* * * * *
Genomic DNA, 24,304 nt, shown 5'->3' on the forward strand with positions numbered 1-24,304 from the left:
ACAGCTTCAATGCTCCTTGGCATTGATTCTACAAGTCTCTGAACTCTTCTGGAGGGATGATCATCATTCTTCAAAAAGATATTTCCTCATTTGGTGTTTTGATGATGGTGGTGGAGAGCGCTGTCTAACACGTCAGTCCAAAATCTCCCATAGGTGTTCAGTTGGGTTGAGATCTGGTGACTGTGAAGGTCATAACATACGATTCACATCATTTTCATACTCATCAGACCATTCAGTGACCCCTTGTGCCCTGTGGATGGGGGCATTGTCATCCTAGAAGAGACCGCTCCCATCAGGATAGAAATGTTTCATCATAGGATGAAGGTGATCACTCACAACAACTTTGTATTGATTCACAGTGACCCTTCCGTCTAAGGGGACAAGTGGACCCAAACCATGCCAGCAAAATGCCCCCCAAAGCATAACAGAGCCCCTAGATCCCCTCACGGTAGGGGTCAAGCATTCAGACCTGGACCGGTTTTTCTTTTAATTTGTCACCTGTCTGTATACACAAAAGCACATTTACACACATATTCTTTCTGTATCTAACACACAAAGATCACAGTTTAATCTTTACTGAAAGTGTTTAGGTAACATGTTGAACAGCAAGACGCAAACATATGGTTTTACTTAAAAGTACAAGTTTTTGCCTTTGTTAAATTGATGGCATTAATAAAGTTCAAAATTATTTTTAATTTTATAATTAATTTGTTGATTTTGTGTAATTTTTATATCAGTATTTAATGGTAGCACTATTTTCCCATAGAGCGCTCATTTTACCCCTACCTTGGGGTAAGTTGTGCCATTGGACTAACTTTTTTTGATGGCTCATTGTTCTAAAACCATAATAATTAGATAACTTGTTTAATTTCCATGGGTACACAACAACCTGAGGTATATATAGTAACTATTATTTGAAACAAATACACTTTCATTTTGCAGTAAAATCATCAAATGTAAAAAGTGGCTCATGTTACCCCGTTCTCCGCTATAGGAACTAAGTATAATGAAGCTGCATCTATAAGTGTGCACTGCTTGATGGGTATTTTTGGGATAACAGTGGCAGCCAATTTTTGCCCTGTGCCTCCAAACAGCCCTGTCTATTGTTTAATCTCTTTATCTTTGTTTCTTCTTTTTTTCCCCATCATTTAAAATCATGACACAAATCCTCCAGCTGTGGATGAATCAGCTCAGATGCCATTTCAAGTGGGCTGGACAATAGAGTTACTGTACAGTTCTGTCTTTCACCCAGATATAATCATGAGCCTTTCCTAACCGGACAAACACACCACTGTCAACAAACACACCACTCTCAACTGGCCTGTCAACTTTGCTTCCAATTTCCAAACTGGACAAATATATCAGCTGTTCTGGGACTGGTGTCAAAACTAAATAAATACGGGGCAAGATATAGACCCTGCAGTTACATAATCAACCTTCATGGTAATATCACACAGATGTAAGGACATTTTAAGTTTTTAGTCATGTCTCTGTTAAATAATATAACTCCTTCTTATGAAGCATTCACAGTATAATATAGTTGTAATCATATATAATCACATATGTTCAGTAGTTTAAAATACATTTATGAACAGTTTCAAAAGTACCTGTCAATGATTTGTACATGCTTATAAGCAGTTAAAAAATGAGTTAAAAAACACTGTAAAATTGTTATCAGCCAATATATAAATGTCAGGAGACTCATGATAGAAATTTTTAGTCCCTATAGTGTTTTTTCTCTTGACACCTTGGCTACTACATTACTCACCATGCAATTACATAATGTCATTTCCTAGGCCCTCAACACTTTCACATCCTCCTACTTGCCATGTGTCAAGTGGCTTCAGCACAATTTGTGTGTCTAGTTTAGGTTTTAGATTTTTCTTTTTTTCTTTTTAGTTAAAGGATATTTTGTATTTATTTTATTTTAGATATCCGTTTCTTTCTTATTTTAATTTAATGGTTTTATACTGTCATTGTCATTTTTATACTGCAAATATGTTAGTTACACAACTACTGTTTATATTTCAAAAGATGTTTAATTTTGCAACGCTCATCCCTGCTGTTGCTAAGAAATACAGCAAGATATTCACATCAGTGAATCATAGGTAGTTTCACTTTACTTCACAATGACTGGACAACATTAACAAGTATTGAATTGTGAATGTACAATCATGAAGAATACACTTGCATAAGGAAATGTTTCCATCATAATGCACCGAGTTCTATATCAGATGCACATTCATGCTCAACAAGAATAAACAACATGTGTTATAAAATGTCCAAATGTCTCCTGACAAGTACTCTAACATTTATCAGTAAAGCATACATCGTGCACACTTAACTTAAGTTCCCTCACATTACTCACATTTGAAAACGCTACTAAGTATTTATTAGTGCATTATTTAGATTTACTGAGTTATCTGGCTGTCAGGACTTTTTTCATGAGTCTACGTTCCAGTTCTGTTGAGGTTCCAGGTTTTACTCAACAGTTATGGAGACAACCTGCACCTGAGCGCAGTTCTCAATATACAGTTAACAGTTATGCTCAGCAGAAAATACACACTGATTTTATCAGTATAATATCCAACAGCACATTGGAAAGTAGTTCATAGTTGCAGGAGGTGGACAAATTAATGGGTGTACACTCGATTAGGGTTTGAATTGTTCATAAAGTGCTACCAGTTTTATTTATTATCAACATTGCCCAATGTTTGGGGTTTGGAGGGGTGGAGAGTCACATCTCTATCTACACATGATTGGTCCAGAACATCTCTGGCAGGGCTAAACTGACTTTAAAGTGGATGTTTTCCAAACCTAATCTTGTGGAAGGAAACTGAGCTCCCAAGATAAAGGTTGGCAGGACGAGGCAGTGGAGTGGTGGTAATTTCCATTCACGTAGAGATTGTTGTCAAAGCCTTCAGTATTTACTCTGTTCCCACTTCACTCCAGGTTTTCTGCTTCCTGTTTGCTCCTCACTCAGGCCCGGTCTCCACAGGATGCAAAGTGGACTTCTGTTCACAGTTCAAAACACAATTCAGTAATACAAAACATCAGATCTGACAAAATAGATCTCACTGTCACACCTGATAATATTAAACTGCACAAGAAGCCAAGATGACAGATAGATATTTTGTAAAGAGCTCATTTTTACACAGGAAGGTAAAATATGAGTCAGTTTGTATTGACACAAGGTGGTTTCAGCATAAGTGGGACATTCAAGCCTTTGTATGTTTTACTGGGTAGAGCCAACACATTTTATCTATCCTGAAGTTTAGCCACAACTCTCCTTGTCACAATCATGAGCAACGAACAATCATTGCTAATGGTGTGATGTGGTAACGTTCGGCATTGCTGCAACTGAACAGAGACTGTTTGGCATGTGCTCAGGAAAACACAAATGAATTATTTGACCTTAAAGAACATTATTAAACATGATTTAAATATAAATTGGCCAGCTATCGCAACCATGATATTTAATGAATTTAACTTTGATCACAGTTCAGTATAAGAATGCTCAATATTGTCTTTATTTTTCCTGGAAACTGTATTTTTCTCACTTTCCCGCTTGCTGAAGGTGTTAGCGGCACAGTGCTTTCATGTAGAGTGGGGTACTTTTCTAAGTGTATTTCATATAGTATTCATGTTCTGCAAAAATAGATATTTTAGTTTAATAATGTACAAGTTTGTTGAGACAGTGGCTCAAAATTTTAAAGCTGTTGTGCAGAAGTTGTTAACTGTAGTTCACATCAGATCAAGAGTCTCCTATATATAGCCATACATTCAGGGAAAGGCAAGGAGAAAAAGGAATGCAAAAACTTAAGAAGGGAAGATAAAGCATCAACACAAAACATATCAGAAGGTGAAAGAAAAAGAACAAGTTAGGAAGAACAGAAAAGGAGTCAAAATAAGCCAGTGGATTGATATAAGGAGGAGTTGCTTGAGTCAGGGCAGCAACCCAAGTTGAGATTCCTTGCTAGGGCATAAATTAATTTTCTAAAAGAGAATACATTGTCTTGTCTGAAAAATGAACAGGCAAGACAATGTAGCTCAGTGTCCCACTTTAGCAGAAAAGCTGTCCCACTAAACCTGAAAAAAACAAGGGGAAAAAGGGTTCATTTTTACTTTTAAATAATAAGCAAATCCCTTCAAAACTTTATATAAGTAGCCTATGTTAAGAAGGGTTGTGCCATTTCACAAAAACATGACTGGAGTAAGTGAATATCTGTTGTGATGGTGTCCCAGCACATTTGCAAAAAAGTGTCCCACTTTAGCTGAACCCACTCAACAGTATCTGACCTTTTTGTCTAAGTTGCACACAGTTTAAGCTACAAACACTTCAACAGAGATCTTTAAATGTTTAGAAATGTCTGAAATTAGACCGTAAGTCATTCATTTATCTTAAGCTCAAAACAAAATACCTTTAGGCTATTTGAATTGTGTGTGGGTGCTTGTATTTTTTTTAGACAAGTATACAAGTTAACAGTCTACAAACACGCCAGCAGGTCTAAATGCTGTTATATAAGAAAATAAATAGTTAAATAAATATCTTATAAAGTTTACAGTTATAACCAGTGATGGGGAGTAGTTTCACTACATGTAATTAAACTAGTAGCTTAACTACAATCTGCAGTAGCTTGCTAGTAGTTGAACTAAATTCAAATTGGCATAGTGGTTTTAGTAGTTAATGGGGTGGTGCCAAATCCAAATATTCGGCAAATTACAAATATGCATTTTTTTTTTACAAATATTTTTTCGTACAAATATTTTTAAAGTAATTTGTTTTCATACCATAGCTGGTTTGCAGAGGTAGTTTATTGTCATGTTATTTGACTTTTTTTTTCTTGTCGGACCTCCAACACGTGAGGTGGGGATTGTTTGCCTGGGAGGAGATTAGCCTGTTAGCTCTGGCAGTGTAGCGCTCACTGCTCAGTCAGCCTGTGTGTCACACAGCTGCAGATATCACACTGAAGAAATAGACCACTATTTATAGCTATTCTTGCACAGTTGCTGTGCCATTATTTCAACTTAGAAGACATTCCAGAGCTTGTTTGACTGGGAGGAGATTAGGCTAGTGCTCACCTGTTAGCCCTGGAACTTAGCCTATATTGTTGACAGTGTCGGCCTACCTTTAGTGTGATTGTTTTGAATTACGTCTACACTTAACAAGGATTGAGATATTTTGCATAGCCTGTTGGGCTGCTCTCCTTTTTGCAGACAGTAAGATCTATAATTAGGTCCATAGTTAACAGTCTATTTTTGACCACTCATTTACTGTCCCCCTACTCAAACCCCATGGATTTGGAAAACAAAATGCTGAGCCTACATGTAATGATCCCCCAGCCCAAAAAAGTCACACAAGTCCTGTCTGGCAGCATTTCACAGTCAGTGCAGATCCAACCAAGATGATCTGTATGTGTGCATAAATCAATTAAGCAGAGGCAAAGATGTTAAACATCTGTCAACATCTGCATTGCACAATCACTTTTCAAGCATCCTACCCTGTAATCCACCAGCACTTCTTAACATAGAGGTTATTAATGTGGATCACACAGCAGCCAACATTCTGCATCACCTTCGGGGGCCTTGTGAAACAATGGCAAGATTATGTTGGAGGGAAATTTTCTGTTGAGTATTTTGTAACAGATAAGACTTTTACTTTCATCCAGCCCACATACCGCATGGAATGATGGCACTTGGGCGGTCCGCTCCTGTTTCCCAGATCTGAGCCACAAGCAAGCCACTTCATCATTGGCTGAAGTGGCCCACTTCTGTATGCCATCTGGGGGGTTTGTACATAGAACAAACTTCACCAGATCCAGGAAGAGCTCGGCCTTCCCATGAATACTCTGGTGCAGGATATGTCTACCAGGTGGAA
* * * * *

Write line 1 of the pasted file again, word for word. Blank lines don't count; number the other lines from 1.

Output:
Genomic DNA, 24,304 nt, shown 5'->3' on the forward strand with positions numbered 1-24,304 from the left: